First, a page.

The Young Money crew of wide receivers who helped the Steelers to their most recent Super Bowl appearance will hold two reunions this weekend in Pittsburgh.
The first will occur when Antonio Brown picks up Mike Wallace Saturday at the Miami Dolphins' hotel and whisks him to Brown's place for dinner, where they will be joined by Emmanuel Sanders.
"It will be a great time to catch up at my house on the off time before we gather at the hotel," Brown said. "I'm looking forward to seeing my friend and catching up with family and seeing what's been going on."
Wallace should not expect a home-cooked meal from his former teammate, both of whom played in the Pro Bowl after the 2011 season.
"I don't cook," Brown said.
Wallace then will go his separate way and stand on the opposite sideline Sunday at Heinz Field, returning to his former place of work.
The Steelers would like to see him stay on the sideline. He has not had a Pro Bowl season for someone who signed a $60 million contract, but his production has picked up considerably the past two games. Against Carolina, he caught five passes for 127 yards and a touchdown, and against the New York Jets, he caught seven for 82 yards and a touchdown. Those are two of his three touchdowns this season and the 127 yards were the third most in his career.
Steelers safety Ryan Clark knows what is ahead of him Sunday.
"You can't worry about playing the run, you can't worry about playing the flat or playing crosses -- my job is to be the deep defender and when you have Mike Wallace, that's really deep.
"I think we'll do a good job on him. There are going to be some plays where guys will be matched up one-on-one. You have to understand the beast and the animal you're playing and what you're willing to give him."
Still, it has been somewhat of a disappointing first year in Miami for Wallace, who played his first four seasons with the Steelers as one of the most dangerous deep receivers in the NFL.
Where once he averaged 20 yards per catch, he is down to 13.3. He's second on his own team with 56 receptions for 743 yards. Brian Hartline leads Miami with 62 receptions for 804 yards.
In the meantime, the Steelers passing game has flourished without him. Brown leads the NFL with 85 catches and has 1,103 yards and six touchdowns. Sanders has 54 receptions and four touchdowns. Jerricho Cotchery has eight touchdowns.
How to explain losing such a receiver, adding virtually no one and still excelling as a passing unit?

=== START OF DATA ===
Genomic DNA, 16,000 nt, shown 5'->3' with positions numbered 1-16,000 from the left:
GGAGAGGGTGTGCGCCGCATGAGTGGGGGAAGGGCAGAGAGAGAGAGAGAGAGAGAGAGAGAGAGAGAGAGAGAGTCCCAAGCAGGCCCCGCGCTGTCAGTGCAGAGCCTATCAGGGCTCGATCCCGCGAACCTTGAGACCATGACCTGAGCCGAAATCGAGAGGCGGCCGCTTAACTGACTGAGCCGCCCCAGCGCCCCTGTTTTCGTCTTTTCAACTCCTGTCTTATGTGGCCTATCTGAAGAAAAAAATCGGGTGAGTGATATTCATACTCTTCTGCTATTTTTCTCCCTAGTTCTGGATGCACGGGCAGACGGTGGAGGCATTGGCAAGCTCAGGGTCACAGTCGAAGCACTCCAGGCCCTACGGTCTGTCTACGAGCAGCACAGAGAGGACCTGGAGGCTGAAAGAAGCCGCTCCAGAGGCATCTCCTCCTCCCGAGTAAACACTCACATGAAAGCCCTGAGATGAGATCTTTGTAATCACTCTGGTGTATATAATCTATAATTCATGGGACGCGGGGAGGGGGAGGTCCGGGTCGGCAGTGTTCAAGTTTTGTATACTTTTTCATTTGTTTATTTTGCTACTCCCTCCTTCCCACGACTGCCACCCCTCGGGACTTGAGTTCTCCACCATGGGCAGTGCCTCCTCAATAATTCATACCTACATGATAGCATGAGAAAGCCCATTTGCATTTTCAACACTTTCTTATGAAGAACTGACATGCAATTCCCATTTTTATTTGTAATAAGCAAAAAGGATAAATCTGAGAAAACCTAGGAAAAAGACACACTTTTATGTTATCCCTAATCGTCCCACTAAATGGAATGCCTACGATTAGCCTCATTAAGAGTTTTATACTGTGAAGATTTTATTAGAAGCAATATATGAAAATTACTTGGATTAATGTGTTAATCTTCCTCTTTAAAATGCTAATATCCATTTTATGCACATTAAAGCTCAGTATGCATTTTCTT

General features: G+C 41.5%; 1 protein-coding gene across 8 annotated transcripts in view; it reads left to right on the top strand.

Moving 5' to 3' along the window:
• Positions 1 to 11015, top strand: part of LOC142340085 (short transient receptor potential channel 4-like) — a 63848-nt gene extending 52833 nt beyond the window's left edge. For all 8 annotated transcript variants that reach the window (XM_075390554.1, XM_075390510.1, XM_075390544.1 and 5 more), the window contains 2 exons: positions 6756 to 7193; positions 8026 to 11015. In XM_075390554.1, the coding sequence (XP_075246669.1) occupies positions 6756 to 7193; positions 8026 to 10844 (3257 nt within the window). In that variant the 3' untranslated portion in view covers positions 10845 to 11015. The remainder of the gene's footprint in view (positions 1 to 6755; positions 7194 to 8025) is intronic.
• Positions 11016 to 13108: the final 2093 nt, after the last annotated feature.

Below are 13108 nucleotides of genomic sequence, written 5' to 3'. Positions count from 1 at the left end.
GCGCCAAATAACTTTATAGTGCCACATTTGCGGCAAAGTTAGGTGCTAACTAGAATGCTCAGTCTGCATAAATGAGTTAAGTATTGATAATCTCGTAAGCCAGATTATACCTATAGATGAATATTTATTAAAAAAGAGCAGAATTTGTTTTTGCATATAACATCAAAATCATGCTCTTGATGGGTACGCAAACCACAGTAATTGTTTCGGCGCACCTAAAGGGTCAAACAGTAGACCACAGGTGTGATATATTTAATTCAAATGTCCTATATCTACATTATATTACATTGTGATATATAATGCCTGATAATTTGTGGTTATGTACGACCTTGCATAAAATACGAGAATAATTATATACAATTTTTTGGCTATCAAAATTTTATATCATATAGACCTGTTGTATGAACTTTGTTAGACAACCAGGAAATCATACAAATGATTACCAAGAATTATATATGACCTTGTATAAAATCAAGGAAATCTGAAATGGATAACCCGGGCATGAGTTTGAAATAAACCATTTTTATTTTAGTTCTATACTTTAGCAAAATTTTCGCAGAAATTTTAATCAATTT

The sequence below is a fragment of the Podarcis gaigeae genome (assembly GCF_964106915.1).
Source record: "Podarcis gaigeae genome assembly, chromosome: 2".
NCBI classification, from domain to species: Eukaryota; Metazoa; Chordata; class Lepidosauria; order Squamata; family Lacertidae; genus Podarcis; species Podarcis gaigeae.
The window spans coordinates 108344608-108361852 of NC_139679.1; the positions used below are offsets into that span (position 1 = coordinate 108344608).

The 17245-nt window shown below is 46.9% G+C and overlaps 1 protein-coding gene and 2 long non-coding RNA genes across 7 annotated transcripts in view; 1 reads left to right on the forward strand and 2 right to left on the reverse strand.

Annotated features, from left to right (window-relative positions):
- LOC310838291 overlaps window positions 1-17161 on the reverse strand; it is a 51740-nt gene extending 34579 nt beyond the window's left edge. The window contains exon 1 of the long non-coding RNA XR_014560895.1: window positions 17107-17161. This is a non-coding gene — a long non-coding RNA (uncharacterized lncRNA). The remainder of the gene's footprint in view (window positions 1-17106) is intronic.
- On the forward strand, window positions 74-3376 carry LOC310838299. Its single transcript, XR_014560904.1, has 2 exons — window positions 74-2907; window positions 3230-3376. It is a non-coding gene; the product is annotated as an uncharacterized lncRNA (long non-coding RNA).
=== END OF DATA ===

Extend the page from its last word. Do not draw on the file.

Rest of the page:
"Mike was a deep-ball guy, of course," Sanders said. "But when Mike leaves, guys have to step up -- guys like myself. This is the National Football League; anybody is replaceable. They're going to find their guys."
Wallace likely will find an old friend covering him Sunday. Cornerback Ike Taylor often did so in past training camps, and this time it will be for real in a matchup of New Orleans natives.
"One thing he has that you can't coach is speed," Taylor said. "If you're just watching tape, he's been opening it up a lot, not just for himself but for lot of other guys. Hartline has been balling. You can say what you want, he's been kind of the man before Mike came over there.
"With the addition of Mike, it's even scarier."
Wallace attributed his uneven season to working into a new offense, a new team and getting comfortable with it. And while he said he's excited to return to Heinz Field, he does not think the fans will give him a good reception.
"I already know how my welcome is going to be. It's not going to be too pretty," Wallace said.
Consideration for Worilds
Jason Worilds could make his fourth consecutive start at left outside linebacker as he continues to build a case for his next contract after this season.
But he says he's not thinking about that.
"It's way too early to think about the future," Worilds said. "One thing I have learned is things are week-to-week. Anything can happen on a week-to-week basis. I just focus on getting better every day and if I can do that, everything will be all right."
It has turned out very well for him lately. His two sacks of Joe Flacco Thanksgiving night boosted him into the team lead with six. That's one more than LaMarr Woodley, who has not played the past three games because of a calf injury. Woodley went through a limited practice Wednesday and it's possible he could miss another game or might not start Sunday.
"That's to be determined not only on whether or not Woodley is ready, but his level of readiness," coach Mike Tomlin said. "I acknowledge that the work that we've gotten from Worilds, particularly on the left side of our defense, has been impressive and has not gone unnoticed by me."
Tomlin admitted he could switch Woodley to the right side and keep Worilds on the left, where he has been more effective. Worilds started five games on the right side this season.
"It's definitely something to consider, given Jason's performance since [Woodley has] been down, certainly. But I'm not ready to make that determination at this time. Obviously, Woodley's health and availability is a chief element of that decision and the decision-making process."
With Kelvin Beachum listed as "questionable" by Tomlin Tuesday and then missing practice Wednesday with a sprained right knee, it appears Mike Adams could return to start at left tackle. Adams started the first four games there but was replaced by Beachum, who started every game since.
Right guard David DeCastro also did not practice Wednesday because of a sprained foot that makes him questionable for Sunday, according to Tomlin. His likely replacement would be Guy Whimper, who started at right guard for the injured DeCastro Nov. 3 in New England.
Ed Bouchette: email@example.com and Twitter @EdBouchette.